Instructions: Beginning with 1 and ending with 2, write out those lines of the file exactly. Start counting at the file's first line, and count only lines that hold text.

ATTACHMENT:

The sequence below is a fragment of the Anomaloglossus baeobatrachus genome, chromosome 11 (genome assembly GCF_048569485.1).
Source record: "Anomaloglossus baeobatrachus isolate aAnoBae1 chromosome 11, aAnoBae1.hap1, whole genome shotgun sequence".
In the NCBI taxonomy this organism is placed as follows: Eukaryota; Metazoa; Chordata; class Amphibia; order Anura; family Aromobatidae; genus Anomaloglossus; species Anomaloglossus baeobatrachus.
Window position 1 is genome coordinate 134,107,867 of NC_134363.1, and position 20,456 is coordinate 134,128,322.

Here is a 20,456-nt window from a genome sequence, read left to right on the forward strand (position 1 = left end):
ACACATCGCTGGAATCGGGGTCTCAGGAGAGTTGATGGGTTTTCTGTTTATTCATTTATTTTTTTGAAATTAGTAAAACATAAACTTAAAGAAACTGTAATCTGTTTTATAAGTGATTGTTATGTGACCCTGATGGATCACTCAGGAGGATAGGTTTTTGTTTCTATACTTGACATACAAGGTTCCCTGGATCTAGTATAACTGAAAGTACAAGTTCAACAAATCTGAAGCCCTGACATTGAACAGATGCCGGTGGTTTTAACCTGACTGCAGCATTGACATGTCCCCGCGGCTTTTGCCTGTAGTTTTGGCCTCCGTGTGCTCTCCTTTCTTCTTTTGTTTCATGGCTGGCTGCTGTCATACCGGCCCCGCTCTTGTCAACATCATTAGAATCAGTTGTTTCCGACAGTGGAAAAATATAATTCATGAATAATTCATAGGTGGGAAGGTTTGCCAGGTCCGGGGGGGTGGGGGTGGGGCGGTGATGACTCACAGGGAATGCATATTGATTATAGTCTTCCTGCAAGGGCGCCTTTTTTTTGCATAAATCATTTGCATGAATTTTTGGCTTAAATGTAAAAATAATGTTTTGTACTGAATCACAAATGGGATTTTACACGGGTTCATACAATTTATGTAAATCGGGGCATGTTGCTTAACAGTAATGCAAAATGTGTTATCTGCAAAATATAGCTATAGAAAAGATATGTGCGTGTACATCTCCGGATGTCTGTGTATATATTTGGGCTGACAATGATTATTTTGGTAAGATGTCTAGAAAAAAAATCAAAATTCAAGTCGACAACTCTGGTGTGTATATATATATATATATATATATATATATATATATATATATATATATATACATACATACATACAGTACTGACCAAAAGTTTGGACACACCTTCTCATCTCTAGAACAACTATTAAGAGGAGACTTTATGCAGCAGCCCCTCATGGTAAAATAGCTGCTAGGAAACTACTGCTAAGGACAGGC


The sequence below is a fragment of the Anomaloglossus baeobatrachus genome, chromosome 11 (genome assembly GCF_048569485.1).
Source record: "Anomaloglossus baeobatrachus isolate aAnoBae1 chromosome 11, aAnoBae1.hap1, whole genome shotgun sequence".